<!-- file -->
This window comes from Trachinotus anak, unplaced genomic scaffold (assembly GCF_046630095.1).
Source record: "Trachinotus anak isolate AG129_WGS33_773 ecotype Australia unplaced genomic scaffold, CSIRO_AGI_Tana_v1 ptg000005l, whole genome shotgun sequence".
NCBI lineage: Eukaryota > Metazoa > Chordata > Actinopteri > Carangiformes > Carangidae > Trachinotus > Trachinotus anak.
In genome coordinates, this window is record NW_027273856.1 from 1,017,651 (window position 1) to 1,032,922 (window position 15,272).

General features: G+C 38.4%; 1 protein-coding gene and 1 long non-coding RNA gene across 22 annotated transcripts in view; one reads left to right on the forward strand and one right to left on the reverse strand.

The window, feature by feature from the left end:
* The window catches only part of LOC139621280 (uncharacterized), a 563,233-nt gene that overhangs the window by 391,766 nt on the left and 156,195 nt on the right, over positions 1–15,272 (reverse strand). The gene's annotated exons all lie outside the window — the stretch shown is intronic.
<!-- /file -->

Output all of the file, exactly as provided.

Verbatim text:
This window comes from Trachinotus anak, unplaced genomic scaffold (assembly GCF_046630095.1).
Source record: "Trachinotus anak isolate AG129_WGS33_773 ecotype Australia unplaced genomic scaffold, CSIRO_AGI_Tana_v1 ptg000005l, whole genome shotgun sequence".
NCBI lineage: Eukaryota > Metazoa > Chordata > Actinopteri > Carangiformes > Carangidae > Trachinotus > Trachinotus anak.
In genome coordinates, this window is record NW_027273856.1 from 1,017,651 (window position 1) to 1,032,922 (window position 15,272).

General features: G+C 38.4%; 1 protein-coding gene and 1 long non-coding RNA gene across 22 annotated transcripts in view; one reads left to right on the forward strand and one right to left on the reverse strand.

The window, feature by feature from the left end:
* The window catches only part of LOC139621280 (uncharacterized), a 563,233-nt gene that overhangs the window by 391,766 nt on the left and 156,195 nt on the right, over positions 1–15,272 (reverse strand). The gene's annotated exons all lie outside the window — the stretch shown is intronic.